And with it, a new set of emergencies to prepare for. While hurricanes and tornadoes are rare during this time of year, emergencies related to snow and ice become more common.
The midwest is experiencing firsthand what snow and ice can do to disrupt everyday life.
Just like any emergency, being prepared is critically important for ‘weathering’ the storm.
Have you thought about how to prepare for serious winter storms? You can make sure you’re Good & Ready for winter weather emergencies with Points of Light’s emergency preparedness program.
Here are some tips to help you brave winter disasters:
- When you know that serious winter weather is on the way, try to keep a full tank of gas in your vehicle. It helps to prevent your fuel lines from freezing.
- Minimize travel. If travel is absolutely necessary, make sure you have an emergency kit in your vehicle and that someone knows where you’re going and when you should arrive.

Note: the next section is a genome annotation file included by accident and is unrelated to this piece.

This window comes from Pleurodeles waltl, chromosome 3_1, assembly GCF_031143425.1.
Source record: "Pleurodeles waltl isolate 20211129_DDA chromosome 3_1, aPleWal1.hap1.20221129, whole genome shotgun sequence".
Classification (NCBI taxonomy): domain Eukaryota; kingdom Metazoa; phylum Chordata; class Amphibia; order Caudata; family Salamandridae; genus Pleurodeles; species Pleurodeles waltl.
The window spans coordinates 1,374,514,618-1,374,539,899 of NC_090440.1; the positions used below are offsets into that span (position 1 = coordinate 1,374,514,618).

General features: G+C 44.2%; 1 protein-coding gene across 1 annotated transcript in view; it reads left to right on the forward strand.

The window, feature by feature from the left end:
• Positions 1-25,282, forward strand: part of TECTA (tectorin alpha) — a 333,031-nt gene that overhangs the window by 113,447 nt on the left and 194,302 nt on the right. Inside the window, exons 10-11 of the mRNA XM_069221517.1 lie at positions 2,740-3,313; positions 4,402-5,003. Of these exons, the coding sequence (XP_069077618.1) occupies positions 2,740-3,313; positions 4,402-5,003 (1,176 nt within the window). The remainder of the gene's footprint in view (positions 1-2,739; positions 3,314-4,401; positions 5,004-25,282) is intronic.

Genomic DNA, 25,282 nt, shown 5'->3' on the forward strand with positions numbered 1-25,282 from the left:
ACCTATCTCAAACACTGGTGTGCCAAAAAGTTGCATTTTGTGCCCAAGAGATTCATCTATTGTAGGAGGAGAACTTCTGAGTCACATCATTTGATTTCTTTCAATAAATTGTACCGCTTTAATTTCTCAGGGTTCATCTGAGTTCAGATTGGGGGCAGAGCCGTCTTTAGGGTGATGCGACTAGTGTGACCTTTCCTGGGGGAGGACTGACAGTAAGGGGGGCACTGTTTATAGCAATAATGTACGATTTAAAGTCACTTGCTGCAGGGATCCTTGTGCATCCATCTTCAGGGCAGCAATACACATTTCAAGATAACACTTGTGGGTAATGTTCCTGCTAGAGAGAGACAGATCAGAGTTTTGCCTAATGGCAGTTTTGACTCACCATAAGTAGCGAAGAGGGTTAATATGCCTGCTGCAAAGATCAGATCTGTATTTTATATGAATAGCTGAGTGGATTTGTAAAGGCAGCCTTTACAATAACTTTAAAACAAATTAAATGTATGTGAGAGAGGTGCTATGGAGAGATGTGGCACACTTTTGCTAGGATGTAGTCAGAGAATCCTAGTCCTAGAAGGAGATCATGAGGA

- Avoid driving when conditions are dangerous. Sleet, freezing rain, snow and ice all make driving more difficult. Even after the storm has passed, you may not even see patches of ice on the road.
- Make sure you have a disaster kit with at least a three day supply of food and water (one gallon per person per day), battery or hand-crank powered radio and flashlight, medicine, baby supplies (if needed), extra pieces of warm clothing and blankets, and extra supplies for your pets.
- Don’t use a generator, grill, or any other device that burns fuel inside. Only use them outside and away from doors, windows, and vents to keep carbon monoxide from entering your home.
- Protect yourself from frostbite and hypothermia by dressing in multiple layers of loose fitting clothing (tight clothing can restrict blood flow)
We have some great resources on mobilizing spontaneous volunteers in a disaster. The American Red Cross has different emergency specific preparedness information available here, and ready.gov has great resources for preparing for winter weather emergencies and tips for what to do during the worst of the weather and after the storms have passed.
Don’t forget about your neighbors, either. Check up on them to make sure they’ve got everything they need to ride out the storm and that they’re safe and warm.
Are you ready for winter weather? Are you ready to watch Jim Kosek completely lose his mind while doing the forecast? Are you sitting under a plam tree wonder just what this “snow” thing we’re talking about is? Let us know in the comments!